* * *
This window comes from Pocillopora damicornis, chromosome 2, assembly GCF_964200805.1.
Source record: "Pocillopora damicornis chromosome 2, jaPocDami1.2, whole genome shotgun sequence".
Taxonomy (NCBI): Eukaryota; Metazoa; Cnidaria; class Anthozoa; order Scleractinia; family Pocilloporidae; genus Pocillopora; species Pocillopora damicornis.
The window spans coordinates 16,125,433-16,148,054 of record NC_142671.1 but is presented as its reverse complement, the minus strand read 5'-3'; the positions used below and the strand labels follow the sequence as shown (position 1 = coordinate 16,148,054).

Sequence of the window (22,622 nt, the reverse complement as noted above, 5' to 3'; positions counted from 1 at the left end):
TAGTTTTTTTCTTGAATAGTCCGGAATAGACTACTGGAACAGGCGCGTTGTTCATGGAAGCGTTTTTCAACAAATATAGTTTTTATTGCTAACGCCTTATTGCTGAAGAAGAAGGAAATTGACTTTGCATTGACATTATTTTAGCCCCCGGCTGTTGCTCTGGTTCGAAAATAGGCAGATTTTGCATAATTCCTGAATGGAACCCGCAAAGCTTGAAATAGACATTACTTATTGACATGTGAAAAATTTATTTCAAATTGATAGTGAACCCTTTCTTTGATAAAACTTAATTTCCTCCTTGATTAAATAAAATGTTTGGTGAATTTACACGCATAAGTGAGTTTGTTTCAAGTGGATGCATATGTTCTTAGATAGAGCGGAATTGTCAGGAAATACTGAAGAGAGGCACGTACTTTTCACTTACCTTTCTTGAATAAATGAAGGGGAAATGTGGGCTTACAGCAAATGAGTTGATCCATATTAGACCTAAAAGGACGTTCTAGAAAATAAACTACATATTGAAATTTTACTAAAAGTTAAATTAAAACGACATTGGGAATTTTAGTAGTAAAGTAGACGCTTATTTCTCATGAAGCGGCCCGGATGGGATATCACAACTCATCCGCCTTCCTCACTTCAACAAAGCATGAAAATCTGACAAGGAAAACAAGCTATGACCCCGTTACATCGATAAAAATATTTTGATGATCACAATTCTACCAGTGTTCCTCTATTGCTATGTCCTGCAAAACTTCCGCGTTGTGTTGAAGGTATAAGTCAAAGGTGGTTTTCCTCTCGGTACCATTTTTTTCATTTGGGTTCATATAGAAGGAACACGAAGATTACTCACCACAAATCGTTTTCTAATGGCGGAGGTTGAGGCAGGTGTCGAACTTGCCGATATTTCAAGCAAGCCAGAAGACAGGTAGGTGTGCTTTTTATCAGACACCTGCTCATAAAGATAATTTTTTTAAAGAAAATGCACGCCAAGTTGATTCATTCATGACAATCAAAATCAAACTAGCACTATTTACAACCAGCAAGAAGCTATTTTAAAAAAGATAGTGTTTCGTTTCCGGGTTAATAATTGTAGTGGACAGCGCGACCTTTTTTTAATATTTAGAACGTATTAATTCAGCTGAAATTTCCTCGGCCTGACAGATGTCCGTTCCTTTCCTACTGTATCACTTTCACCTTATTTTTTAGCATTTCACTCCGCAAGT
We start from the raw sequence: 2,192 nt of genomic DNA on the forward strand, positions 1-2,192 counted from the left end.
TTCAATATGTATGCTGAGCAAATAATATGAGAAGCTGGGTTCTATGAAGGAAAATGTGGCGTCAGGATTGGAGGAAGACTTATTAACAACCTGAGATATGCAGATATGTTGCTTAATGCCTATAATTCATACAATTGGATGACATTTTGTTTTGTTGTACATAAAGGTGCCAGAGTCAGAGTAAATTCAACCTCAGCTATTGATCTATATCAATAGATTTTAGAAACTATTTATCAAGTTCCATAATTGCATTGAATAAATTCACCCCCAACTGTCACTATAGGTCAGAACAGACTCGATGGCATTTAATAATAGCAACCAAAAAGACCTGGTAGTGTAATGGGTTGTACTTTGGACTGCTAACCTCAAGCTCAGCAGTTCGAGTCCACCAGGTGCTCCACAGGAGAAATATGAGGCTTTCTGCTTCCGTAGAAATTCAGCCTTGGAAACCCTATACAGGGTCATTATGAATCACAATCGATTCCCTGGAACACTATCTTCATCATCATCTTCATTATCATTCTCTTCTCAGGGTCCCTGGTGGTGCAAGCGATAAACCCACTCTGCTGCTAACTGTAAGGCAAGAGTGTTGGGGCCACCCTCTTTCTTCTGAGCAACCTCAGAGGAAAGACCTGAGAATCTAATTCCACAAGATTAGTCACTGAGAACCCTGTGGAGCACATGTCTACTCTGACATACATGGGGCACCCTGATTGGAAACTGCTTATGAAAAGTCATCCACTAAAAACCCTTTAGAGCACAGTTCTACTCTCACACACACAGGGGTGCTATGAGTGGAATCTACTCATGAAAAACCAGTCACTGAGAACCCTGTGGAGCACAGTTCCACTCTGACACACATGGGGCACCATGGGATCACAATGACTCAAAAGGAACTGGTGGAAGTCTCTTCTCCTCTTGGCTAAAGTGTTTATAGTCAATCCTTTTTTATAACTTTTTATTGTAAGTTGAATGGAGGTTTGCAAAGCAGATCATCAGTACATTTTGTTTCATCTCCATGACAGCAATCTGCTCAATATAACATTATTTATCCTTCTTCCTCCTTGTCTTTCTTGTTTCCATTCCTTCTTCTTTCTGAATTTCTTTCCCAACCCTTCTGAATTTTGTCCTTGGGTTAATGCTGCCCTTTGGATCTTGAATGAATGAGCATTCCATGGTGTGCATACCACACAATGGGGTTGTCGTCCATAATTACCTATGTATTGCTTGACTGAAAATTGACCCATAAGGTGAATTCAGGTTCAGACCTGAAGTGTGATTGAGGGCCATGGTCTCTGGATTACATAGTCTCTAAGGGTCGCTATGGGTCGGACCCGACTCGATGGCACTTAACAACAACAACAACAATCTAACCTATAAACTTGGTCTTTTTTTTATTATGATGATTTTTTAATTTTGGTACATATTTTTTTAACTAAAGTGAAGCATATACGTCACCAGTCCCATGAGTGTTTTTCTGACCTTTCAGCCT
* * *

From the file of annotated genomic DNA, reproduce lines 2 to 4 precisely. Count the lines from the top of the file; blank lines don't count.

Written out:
Source record: "Pocillopora damicornis chromosome 2, jaPocDami1.2, whole genome shotgun sequence".
Taxonomy (NCBI): Eukaryota; Metazoa; Cnidaria; class Anthozoa; order Scleractinia; family Pocilloporidae; genus Pocillopora; species Pocillopora damicornis.
The window spans coordinates 16,125,433-16,148,054 of record NC_142671.1 but is presented as its reverse complement, the minus strand read 5'-3'; the positions used below and the strand labels follow the sequence as shown (position 1 = coordinate 16,148,054).